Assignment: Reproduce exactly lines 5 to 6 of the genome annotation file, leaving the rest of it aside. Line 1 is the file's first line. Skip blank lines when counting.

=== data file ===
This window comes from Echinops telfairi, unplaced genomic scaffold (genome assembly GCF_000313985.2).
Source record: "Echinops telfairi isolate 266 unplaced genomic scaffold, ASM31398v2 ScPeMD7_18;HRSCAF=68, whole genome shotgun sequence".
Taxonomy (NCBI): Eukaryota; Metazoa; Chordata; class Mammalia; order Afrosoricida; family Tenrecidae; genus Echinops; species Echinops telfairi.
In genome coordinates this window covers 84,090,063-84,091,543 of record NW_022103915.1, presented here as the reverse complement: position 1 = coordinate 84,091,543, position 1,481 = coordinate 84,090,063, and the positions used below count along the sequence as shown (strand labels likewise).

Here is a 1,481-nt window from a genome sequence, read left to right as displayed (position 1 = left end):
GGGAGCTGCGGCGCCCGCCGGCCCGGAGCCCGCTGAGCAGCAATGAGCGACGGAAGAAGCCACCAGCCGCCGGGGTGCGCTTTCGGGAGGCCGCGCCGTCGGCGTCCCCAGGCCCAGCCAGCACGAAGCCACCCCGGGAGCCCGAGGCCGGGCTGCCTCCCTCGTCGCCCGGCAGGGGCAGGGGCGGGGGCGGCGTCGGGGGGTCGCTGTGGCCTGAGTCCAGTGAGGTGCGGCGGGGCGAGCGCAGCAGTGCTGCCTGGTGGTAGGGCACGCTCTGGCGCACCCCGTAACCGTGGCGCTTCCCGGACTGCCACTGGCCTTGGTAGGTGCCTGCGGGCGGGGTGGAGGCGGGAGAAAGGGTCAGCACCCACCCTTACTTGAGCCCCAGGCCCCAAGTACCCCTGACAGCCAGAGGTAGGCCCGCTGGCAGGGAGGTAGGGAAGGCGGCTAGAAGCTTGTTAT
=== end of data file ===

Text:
Here is a 1,481-nt window from a genome sequence, read left to right as displayed (position 1 = left end):
GGGAGCTGCGGCGCCCGCCGGCCCGGAGCCCGCTGAGCAGCAATGAGCGACGGAAGAAGCCACCAGCCGCCGGGGTGCGCTTTCGGGAGGCCGCGCCGTCGGCGTCCCCAGGCCCAGCCAGCACGAAGCCACCCCGGGAGCCCGAGGCCGGGCTGCCTCCCTCGTCGCCCGGCAGGGGCAGGGGCGGGGGCGGCGTCGGGGGGTCGCTGTGGCCTGAGTCCAGTGAGGTGCGGCGGGGCGAGCGCAGCAGTGCTGCCTGGTGGTAGGGCACGCTCTGGCGCACCCCGTAACCGTGGCGCTTCCCGGACTGCCACTGGCCTTGGTAGGTGCCTGCGGGCGGGGTGGAGGCGGGAGAAAGGGTCAGCACCCACCCTTACTTGAGCCCCAGGCCCCAAGTACCCCTGACAGCCAGAGGTAGGCCCGCTGGCAGGGAGGTAGGGAAGGCGGCTAGAAGCTTGTTAT